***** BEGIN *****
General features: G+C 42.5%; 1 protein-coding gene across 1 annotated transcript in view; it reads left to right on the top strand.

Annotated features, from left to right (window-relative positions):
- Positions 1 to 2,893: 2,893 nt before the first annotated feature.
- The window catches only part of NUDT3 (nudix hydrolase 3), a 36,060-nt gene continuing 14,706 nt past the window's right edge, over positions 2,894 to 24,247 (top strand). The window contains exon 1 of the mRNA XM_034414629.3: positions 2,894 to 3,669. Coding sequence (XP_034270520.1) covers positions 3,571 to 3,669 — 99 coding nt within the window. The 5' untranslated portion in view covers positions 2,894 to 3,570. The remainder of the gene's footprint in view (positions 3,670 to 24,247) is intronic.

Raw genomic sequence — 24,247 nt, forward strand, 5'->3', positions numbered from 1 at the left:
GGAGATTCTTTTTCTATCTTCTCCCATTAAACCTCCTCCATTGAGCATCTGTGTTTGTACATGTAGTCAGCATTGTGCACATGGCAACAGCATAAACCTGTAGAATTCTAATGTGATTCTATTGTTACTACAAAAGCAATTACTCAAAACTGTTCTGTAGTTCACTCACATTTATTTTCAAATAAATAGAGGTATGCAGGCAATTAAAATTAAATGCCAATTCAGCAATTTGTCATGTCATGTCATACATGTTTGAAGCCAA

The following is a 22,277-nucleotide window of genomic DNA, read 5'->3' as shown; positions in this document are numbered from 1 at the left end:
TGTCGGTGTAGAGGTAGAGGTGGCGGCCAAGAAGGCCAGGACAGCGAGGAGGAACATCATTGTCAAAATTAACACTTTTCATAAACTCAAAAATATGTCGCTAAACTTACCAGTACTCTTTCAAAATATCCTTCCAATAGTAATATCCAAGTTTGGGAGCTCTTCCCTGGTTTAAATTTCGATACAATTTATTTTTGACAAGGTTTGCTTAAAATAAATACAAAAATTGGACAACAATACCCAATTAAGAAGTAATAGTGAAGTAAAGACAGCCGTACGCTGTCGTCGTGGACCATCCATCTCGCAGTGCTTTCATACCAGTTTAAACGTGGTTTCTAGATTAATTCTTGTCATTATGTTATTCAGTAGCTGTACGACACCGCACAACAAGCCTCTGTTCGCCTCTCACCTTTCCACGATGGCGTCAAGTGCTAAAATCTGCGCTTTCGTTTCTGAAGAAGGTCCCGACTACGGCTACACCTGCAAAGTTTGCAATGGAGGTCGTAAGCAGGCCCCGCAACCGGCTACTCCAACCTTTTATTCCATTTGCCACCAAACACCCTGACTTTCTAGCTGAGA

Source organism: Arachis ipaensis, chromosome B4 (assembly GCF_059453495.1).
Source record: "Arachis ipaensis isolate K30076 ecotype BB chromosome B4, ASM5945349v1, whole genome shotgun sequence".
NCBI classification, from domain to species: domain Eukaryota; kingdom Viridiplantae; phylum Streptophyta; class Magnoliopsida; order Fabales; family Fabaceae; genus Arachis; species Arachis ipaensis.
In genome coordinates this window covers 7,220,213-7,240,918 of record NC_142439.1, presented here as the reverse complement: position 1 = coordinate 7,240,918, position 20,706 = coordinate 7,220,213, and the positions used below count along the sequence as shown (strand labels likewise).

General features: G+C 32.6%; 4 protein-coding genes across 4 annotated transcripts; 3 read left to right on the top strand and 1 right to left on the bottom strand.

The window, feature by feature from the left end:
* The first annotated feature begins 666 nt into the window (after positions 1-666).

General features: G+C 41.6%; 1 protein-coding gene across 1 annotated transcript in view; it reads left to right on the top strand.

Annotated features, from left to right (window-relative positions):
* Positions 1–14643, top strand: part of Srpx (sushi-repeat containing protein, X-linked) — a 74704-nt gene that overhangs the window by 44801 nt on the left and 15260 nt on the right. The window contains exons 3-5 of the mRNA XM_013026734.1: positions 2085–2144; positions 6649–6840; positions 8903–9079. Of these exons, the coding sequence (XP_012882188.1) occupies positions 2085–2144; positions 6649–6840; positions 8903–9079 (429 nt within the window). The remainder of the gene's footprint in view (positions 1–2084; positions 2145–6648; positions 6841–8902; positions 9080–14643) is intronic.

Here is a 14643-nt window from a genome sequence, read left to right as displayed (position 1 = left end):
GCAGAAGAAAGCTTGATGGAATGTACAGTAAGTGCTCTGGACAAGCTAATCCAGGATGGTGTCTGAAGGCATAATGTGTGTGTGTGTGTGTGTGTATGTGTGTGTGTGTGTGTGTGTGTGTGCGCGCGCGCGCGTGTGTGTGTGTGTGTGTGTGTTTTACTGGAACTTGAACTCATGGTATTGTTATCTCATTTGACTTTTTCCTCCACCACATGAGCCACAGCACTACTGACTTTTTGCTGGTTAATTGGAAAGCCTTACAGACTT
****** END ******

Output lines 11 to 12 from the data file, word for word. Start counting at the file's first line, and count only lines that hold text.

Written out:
NCBI classification, from domain to species: domain Eukaryota; kingdom Viridiplantae; phylum Streptophyta; class Magnoliopsida; order Fabales; family Fabaceae; genus Arachis; species Arachis ipaensis.
In genome coordinates this window covers 7,220,213-7,240,918 of record NC_142439.1, presented here as the reverse complement: position 1 = coordinate 7,240,918, position 20,706 = coordinate 7,220,213, and the positions used below count along the sequence as shown (strand labels likewise).